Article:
# ALGORITHM ALLEY

## Computing the Day of the Week

Introduction

### by Bruce Schneier

Thirty days have September, April, June, and November.... So the song goes. Or did you learn to count the months forward and backwards on your fingers, with even-numbered fingers being the short months? Mnemonics such as these work well for people (I recited that silly song well into adulthood) but are less intuitive for computers. Of course, you can write a program that manually computes the day of the week for any date, using a whole lot of If-Then-Elses, or a few Case statements.

However, I like the technique Kim Larsen presents in this month's "Algorithm Alley" because it approaches the problem from another direction. There isn't really a mathematical formula for computing the day of the week for any given date, but maybe we can cobble one together. The formula works, and you have an easy-to-program mathematical formula for computing the day of the week automatically.

By the way, if you've developed a clever new algorithm, or come up with a new twist on an old idea, I'd love to hear from you. Please contact me at schneier@chinet.com, or just drop a note to me at the DDJ offices.

Have you ever wondered how your computer knows that today is Wednesday? Even if your machine has been down and you specify a new date when starting it up again, it immediately knows which day of the week it is.

When you were a kid, you probably saw tables with entries for the date, the month, and the year. You added up a few numbers and another table gave you the day of that date. Of course, such tables could be hardwired into your computer's operating system. However, there exists a simple formula for computing the correct day of the week. This formula takes up very little space, whereas a collection of tables covering just a few hundred years would take up quite a bit.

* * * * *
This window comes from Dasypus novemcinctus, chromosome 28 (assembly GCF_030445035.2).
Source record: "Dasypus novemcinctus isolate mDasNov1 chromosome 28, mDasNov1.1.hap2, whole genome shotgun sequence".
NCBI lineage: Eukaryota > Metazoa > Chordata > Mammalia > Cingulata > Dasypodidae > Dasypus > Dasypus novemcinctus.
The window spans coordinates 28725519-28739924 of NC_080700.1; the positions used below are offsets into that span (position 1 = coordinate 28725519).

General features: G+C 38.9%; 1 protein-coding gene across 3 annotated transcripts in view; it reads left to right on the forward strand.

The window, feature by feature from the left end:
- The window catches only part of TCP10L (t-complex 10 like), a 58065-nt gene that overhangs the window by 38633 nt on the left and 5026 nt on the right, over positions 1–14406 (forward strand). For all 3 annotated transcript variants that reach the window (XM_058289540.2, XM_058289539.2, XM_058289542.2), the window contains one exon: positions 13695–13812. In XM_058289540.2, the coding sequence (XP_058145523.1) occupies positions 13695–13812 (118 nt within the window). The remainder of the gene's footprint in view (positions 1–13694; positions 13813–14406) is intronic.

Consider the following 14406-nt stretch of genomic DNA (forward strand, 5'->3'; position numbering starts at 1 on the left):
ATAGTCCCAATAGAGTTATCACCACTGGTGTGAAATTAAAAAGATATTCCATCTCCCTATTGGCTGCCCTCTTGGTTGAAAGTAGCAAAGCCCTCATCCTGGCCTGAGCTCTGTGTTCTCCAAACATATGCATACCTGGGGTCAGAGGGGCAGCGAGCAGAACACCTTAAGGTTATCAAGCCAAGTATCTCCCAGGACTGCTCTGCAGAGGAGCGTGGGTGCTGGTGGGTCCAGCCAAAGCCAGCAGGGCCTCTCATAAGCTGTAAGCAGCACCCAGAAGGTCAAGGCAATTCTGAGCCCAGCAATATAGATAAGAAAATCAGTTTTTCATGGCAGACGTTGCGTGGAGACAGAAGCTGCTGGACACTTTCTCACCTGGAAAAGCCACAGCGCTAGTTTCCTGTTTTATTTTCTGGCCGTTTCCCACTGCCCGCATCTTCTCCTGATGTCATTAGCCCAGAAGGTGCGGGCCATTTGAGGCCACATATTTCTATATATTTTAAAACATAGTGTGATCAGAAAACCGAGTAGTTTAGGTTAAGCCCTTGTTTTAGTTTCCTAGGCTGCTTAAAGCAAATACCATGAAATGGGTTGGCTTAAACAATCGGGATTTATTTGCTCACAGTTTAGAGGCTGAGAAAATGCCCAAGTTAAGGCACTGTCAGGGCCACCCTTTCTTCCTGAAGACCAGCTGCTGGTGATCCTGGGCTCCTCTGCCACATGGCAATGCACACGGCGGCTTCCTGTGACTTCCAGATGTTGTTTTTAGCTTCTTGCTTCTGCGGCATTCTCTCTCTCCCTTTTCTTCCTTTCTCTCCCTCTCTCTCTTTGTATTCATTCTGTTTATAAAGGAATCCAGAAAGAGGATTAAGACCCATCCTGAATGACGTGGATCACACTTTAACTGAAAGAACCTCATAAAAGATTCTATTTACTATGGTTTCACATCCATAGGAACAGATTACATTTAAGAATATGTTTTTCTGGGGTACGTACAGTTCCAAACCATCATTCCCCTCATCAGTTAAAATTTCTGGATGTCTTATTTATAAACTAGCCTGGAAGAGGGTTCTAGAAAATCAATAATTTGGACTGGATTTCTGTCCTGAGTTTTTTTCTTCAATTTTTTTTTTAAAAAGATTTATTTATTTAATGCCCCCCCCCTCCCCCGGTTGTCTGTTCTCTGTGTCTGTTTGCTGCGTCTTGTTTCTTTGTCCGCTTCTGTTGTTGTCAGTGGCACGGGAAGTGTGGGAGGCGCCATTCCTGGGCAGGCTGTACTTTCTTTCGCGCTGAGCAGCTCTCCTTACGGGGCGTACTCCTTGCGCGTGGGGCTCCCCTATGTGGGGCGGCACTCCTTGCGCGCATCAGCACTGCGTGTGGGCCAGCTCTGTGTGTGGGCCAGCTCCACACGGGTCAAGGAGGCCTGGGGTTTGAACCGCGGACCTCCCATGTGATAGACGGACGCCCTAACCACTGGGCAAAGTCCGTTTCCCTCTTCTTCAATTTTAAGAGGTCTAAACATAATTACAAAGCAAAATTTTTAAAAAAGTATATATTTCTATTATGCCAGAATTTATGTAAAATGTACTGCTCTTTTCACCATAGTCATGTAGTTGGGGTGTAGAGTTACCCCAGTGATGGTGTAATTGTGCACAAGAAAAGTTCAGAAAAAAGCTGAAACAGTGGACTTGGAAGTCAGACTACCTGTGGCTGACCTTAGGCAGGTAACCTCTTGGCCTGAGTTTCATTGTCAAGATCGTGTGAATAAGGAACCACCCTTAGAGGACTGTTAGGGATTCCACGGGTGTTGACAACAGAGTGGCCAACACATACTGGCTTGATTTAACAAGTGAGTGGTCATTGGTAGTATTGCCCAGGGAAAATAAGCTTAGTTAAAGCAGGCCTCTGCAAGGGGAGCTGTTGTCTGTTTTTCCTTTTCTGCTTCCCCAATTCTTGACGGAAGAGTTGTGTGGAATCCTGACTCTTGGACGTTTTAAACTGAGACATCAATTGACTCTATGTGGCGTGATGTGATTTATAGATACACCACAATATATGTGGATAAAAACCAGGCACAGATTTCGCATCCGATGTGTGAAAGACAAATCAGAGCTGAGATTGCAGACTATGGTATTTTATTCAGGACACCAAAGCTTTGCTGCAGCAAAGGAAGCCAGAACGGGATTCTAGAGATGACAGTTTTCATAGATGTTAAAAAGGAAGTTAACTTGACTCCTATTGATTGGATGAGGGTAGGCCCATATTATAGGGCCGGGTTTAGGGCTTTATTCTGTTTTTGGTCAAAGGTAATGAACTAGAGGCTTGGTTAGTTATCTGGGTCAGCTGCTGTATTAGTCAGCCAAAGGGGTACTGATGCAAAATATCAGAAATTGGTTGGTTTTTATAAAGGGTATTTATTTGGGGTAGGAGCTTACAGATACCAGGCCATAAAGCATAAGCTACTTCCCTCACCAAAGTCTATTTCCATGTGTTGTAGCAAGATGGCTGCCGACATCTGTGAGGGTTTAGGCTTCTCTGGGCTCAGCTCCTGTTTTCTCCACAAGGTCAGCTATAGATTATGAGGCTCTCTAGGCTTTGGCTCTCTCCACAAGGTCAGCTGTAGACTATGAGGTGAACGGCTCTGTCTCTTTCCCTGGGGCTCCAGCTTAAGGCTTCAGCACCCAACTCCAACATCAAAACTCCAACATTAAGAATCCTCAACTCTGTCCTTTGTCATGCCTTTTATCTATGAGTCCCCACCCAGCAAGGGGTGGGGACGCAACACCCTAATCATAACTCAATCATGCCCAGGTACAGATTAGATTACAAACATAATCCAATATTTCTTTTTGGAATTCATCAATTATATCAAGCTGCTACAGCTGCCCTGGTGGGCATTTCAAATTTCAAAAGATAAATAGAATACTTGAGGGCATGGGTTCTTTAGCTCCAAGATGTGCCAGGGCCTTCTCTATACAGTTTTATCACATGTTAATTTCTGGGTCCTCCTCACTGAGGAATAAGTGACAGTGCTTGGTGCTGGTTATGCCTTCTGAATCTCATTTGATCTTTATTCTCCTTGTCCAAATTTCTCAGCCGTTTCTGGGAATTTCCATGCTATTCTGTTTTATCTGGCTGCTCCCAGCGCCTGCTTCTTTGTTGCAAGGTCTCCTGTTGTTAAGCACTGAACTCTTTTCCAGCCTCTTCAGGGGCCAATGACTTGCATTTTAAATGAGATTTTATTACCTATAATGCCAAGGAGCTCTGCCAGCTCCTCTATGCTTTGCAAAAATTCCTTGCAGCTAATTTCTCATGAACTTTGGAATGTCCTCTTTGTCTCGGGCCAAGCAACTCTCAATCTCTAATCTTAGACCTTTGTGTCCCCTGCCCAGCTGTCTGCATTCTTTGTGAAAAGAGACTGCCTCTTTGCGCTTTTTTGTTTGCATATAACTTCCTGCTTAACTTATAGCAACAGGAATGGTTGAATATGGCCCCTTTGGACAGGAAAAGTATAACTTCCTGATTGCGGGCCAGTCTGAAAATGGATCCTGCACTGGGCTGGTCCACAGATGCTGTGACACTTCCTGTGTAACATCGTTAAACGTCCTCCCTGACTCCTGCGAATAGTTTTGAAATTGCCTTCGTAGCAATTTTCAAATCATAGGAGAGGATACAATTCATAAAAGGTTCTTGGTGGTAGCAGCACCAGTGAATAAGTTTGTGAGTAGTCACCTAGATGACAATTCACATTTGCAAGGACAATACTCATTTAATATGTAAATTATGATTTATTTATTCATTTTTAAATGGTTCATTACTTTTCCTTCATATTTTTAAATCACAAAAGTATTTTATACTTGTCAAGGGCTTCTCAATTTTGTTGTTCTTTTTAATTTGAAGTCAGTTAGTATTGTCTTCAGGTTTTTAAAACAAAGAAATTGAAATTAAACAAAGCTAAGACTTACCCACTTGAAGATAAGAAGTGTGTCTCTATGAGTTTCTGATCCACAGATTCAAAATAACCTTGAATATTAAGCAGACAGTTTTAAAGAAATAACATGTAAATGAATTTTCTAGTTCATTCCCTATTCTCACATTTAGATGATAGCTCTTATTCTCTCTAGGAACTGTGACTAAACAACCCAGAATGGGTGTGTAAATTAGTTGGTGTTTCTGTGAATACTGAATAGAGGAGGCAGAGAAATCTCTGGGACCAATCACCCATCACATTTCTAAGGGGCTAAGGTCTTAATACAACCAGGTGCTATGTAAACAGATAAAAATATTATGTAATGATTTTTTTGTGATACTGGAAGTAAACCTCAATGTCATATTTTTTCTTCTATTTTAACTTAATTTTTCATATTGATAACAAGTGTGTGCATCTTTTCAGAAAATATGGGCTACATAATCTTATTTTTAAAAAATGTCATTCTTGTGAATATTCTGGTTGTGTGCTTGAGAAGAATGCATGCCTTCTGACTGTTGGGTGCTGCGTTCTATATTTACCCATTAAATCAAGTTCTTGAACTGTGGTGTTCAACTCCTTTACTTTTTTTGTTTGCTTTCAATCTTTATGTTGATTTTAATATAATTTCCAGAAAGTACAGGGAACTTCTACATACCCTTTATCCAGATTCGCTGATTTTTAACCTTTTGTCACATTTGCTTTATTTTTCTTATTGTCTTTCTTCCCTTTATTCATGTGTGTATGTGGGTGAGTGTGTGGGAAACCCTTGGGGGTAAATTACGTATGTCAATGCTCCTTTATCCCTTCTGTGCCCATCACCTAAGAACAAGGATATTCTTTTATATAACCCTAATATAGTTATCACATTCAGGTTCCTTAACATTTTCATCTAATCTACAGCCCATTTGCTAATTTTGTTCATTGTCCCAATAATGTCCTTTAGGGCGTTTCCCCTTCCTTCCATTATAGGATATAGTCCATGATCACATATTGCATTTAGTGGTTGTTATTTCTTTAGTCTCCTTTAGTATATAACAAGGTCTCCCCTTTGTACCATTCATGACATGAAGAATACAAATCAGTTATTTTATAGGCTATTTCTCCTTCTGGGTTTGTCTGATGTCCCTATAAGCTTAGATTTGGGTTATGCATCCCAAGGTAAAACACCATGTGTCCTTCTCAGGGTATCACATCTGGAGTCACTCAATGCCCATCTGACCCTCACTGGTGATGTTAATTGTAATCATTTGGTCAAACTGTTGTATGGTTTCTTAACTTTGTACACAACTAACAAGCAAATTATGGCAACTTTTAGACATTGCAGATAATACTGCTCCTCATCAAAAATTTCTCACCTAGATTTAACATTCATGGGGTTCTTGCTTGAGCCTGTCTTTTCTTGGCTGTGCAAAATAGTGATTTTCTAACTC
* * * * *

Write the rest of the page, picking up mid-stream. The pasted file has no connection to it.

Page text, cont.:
If your machine is not capable of computing the day of the week, then you can use this formula in your own programs and applications.

### Creating a Formula

The starting point for the formula is a date represented by the variables D, M, and Y. For example, for the date March 1, 1994, D=1, M=3, and Y=1994. Our goal is to compute a number between 0 and 6, where 0 represents Monday, 1 represents Tuesday, 2 represents Wednesday, and so on.

It turns out that March 1, 1994 is a Tuesday, so the formula D mod 7 would actually work for the rest of the month of March. For example, the 18th is a Friday, and 18 mod 7=4, which represents Friday. (Remember that integer division and modulo are closely connected. For example, 26 divided by 7 is 3 with the remainder 5. This means that the integer division of 26 by 7 equals 3, and 26 modulo 7 (abbreviated 26 mod 7) equals 5. This also implies that 19 mod 7=12 mod 7=5 mod 7=5. In fact, this works similarly for negative numbers, so --2 mod 7=5, --9 mod 7=5, and so on.

More formally, it can be shown that for any integers n and k, n can be written as n=qk+r in exactly one way, where q and r are also integers and 0 Table 1 lists the shift information for all months. Note that in order to obtain as much regularity as possible, the short month of February (and, hence, also January) has been moved to the end.

Example 1(a) is a formula that imitates the pattern depicted in the shift column. The division is integer division, so the result is rounded down to the nearest integer. The interesting values for this function are given in Table 2. Intuitively, when M increases with one (going from one month to the next), 2M increases with two, and 3(M+1)/5 increases three out of five times, which is what we need to imitate this repeated pattern 3,2,3,2,3 of shifts (indicated by the curly brackets to the right of the table). Notice that since we are working modulo 7, going from 6 to 2 is an increase of 3 (counting 6,0,1,2).